The Public’s Perception on ‘Stranger Danger’: Is ‘Stranger Danger’ the Real Threat?
Topics: Sexual abuse, Child abuse, Child sexual abuse, Domestic violence, Child pornography, Childhood / Pages: 19 (4671 words) / Published: Apr 11th, 2013

2.1 INTRODUCTION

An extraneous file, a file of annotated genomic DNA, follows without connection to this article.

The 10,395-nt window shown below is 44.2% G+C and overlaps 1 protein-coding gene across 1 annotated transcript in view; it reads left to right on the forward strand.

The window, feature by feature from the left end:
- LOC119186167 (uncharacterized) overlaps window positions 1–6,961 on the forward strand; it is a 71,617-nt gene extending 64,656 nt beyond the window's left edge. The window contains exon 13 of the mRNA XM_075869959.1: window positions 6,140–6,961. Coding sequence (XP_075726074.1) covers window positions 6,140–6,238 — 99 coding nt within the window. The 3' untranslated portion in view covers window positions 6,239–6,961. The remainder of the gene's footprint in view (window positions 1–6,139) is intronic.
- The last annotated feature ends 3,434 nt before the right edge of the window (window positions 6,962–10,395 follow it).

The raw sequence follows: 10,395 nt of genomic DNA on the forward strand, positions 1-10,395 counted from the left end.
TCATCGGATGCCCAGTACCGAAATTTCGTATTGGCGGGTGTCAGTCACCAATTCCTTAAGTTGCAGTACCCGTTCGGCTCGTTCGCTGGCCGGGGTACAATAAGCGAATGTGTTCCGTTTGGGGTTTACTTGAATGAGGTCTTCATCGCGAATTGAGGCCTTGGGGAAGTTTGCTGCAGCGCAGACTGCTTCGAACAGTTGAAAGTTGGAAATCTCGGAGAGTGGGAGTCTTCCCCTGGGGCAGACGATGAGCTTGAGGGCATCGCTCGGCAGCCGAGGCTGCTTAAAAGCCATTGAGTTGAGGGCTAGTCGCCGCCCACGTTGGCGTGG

As a student on the Criminology and Criminal Justice Foundation Degree, this report has been conducted for the use of the School of Law, Justice and Community Studies Department to analyze the emergence and effects of the ‘Stranger Danger’ campaign. Criminal behaviour has predominantly been associated with random acts of deviancy perpetrated by strangers; portrayed to the public through the media’s eyes and further instilled into primary school children during safety week. Children are taught to identify any member of the public whom they are not associated with, as a threat; and are further provided with safety measures such as how to avoid unsafe situations and abate strangers when approached by them, noting events and car registration plates, alongside reporting detailed accounts of the occurrence. Furthermore, parents are provided with pamphlets on the key “how to’s” in teaching their child about stranger danger. However, nor the school curriculum or the parents are encouraged to address the issues of safety within the home, or risks of harm among acquaintances; how to identify these and report them. The stranger danger pandemic created by the media has blind-sighted the more common threats that lies within the family unit, preventing sufferers to report the abuse and those around the victimization, to acknowledge the signs and intervene. This report aims to provide awareness towards the common risks of harm faced through factors such as domestic violence and child abuse; erasing the fear of strangers which has been instilled into the public through the moral panic of ‘stranger danger’. The key question asked here is “is ‘stranger danger’ the real threat?”; in order to answer this successfully, there shall be an insight on the public’s perception of stranger danger through a series of questions, alongside a survey which shall require participants to answer their views on what they believe the statistics of crime are; and upon acknowledging the

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